Products > 3D printing

Printing a casing for my PCB and sell it?

(1/2) > >>

dastructhm:
I've never used a 3D printer before. Is there a 3D printer on the market that I can buy and print a housing for my PCB project, so I can sell it on the market? I mean, will the enclosure be good enough to be accepted by consumers?!
 :o
If yes, which one should I buy?

xrunner:

--- Quote from: dastructhm on May 12, 2022, 12:01:20 am ---I've never used a 3D printer before. Is there a 3D printer on the market that I can buy and print a housing for my PCB project,
so I can sell it on the market?

If yes, which one should I buy?

--- End quote ---

Yes, sure there are lots of choices. I can't tell you which one to buy now, because the one I use is so heavily modded with custom parts that it isn't something that can be purchased per se. But there are plenty of nice models available now, someone who has a newer one can recommend one.

As far as the housing, if you can't find one already designed then, well, you will have to learn a 3D modelling program and design it yourself, which can either be fun or torture - depending on your skill and drive.  :)


--- Quote ---I mean, will the enclosure be good enough to be accepted by consumers?!
--- End quote ---

"ay, there's the rub!" says Hamlet. Well that's a subjective question. The finish of a 3D printed part is not a glossy smooth plastic surface, it has a texture all it's own. You can look at pics on the internets and see for yourself what they look like. You'll have to decide if it will be acceptable for your customers.

 :-//

eugene:
It's possible to make ABS look smooth and glossy, but it's a bit of an art.

My advice is to buy a printer (could be a cheap one), print a few things, and then decide where to go from there.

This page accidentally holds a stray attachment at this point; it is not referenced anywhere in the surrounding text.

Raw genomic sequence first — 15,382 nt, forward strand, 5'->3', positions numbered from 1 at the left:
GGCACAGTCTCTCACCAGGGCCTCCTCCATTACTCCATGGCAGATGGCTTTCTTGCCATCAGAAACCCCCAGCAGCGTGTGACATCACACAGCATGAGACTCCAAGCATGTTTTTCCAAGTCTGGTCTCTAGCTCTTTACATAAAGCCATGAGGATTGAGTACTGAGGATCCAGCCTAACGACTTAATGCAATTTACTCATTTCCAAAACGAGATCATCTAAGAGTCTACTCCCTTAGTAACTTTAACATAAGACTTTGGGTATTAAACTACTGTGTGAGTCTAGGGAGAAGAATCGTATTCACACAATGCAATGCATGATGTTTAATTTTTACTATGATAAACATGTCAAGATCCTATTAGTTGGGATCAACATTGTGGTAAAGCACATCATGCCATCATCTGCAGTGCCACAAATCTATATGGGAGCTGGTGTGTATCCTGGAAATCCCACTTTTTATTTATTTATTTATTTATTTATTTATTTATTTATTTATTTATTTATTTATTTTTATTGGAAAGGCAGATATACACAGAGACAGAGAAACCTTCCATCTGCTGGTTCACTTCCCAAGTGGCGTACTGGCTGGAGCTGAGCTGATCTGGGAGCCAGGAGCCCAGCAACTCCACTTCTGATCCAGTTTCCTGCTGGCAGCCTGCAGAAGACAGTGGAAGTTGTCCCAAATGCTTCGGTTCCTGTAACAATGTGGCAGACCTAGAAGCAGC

free_electron:

--- Quote from: xrunner on May 12, 2022, 12:17:59 am ---The finish of a 3D printed part is not a glossy smooth plastic surface, it has a texture all it's own.

--- End quote ---
highly depends on the technology used. FDM , resin , sintered powder , metal sputtering ... There are technologies that deliver better than injection molded or milled , but those are not hobby machines. they are in the 6 figure dollar amounts. Your 400$ plastic spaghetti-squirter can't do that.

univ:
I assume you ask about FDM printers, as these are the most common and attainable type. Here's the essence of what I learned about it.
FDM 3d printed parts can already be found in many public places where they often appear almost indistinguishable from "normal" plastic parts.
Your results can be exquisite, given these three prerequisites:

* Suitable design. For example, and most importantly: FDM print quality looks somewhat ugly on the underside of overhangs, even if you help it with support material. For nice results you need to already take this into account when designing your casing.
* Well adjusted printer. A perfectly tuned 3d printer (using filament with a constant diameter) can produce very smooth surfaces without ugly artifacts (up to a certain print speed/acceleration), with each and every print. The cheaper the printer, the harder it is to reach and maintain that state.
* Right material. Skip PLA, use PETG or better instead. PLA is brittle, hard to sand, and exhibits significant creep under load. Heat deflection can quickly become an issue (limit for PLA is ~60°C). Also, the color of the material can change the quality impression of your parts a lot, just by hiding or highlighting layer lines and imperfections.From my 8 years of experience, an original Prusa MK3S printer is the way to go. You can get good results with cheaper printers too (Ender 3 for example), but usually not as good, and you will need to invest a lot more time (easily one day per month) adjusting (to) your printer, upgrading, fixing and adjusting your slicing profiles, or worrying over failed prints. Especially for a newbie, a Prusa will make your life much easier, because it's a perfect well rounded and supported product that just works. If you are on a budget, look for a used machine. I got my first MK3S used and never regretted it. Good luck!

Navigation

[0] Message Index

[#] Next page

There was an error while thanking
Thanking...
Go to full version